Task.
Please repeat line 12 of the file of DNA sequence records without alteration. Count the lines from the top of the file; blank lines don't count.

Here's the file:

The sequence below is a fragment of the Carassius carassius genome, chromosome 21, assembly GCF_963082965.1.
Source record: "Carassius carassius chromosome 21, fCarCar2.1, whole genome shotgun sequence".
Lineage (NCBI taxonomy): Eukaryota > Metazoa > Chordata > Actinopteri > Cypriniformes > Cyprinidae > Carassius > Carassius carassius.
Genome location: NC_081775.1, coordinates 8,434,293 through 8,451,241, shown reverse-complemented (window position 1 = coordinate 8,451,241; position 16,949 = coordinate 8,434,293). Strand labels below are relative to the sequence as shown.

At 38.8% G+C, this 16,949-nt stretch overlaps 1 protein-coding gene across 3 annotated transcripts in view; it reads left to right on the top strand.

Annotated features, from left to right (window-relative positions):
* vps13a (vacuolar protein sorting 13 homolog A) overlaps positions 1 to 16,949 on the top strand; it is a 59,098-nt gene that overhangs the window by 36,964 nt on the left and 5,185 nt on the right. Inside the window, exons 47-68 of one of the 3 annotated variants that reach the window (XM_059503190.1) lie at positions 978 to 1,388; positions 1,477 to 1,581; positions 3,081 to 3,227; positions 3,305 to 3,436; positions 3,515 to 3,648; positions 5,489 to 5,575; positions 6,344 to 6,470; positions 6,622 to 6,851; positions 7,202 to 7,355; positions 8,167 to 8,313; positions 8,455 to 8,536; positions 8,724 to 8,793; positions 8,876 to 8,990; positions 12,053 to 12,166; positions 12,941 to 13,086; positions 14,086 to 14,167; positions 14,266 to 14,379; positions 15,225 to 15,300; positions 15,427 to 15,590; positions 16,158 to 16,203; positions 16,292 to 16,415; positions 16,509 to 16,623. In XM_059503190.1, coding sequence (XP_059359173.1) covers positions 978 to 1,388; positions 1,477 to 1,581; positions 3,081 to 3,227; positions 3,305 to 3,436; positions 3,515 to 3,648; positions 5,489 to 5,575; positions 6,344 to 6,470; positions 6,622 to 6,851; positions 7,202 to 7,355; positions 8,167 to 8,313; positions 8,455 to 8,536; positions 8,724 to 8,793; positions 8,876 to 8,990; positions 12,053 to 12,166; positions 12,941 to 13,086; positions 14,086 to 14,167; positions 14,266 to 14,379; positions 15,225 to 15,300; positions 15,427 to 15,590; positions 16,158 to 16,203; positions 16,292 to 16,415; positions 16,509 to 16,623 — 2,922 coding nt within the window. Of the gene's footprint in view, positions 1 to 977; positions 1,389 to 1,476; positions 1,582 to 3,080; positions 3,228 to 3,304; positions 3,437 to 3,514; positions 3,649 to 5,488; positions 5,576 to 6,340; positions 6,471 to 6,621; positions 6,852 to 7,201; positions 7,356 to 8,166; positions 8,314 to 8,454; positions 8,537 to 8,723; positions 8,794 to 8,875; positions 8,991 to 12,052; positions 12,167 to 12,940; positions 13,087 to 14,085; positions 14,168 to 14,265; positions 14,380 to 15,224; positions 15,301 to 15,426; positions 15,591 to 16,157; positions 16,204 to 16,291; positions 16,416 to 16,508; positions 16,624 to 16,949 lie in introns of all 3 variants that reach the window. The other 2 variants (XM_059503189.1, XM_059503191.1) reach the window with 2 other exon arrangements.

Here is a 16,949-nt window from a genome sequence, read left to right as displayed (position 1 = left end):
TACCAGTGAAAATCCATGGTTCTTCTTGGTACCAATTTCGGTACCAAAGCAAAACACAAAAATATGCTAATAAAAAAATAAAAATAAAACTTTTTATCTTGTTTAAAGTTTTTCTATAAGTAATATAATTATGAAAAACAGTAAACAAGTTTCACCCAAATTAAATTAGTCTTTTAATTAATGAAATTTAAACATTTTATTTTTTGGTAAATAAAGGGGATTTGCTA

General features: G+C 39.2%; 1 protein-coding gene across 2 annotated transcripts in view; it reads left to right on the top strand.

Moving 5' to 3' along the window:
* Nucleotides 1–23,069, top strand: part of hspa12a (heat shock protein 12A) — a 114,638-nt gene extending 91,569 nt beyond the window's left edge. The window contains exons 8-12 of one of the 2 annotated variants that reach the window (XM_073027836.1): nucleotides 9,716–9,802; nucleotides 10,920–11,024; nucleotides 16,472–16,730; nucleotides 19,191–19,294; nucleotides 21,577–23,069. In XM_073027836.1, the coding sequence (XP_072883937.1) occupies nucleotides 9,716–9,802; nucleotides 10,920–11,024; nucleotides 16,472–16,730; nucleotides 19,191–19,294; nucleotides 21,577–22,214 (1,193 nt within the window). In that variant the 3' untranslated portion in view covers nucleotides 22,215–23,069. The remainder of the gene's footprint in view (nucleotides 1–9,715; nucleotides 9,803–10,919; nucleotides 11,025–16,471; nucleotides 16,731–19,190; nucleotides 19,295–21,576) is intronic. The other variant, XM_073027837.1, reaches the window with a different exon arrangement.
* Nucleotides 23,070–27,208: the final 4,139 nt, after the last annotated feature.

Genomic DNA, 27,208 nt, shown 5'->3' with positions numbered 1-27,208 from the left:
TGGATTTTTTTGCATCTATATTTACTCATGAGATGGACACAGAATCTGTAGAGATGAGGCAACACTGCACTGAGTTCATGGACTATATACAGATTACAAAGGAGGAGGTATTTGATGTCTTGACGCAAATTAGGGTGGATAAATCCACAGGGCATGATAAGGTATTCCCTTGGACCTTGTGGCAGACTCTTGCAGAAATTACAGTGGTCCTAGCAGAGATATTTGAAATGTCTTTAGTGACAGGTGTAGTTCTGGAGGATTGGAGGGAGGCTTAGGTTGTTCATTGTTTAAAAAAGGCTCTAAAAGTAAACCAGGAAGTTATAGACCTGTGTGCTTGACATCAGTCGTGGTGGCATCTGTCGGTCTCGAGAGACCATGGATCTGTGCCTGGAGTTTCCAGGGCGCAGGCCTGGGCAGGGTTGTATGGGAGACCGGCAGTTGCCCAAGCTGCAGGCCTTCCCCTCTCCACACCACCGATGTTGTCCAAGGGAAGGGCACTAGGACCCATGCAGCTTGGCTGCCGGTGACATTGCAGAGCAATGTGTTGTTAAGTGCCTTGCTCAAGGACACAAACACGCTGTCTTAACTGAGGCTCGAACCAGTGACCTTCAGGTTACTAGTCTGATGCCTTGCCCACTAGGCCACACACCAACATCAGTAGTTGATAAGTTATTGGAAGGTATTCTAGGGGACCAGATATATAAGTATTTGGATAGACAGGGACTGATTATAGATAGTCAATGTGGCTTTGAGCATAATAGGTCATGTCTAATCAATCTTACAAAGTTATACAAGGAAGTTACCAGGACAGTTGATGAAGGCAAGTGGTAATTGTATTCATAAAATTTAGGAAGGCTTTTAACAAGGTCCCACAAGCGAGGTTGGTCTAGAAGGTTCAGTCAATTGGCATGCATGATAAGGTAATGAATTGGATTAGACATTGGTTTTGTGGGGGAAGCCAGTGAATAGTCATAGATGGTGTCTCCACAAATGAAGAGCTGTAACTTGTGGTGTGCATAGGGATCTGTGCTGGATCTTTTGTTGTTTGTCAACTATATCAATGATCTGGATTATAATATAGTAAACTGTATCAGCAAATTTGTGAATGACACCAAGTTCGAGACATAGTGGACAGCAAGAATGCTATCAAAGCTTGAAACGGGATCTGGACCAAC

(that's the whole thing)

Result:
* Nucleotides 1–23,069, top strand: part of hspa12a (heat shock protein 12A) — a 114,638-nt gene extending 91,569 nt beyond the window's left edge. The window contains exons 8-12 of one of the 2 annotated variants that reach the window (XM_073027836.1): nucleotides 9,716–9,802; nucleotides 10,920–11,024; nucleotides 16,472–16,730; nucleotides 19,191–19,294; nucleotides 21,577–23,069. In XM_073027836.1, the coding sequence (XP_072883937.1) occupies nucleotides 9,716–9,802; nucleotides 10,920–11,024; nucleotides 16,472–16,730; nucleotides 19,191–19,294; nucleotides 21,577–22,214 (1,193 nt within the window). In that variant the 3' untranslated portion in view covers nucleotides 22,215–23,069. The remainder of the gene's footprint in view (nucleotides 1–9,715; nucleotides 9,803–10,919; nucleotides 11,025–16,471; nucleotides 16,731–19,190; nucleotides 19,295–21,576) is intronic. The other variant, XM_073027837.1, reaches the window with a different exon arrangement.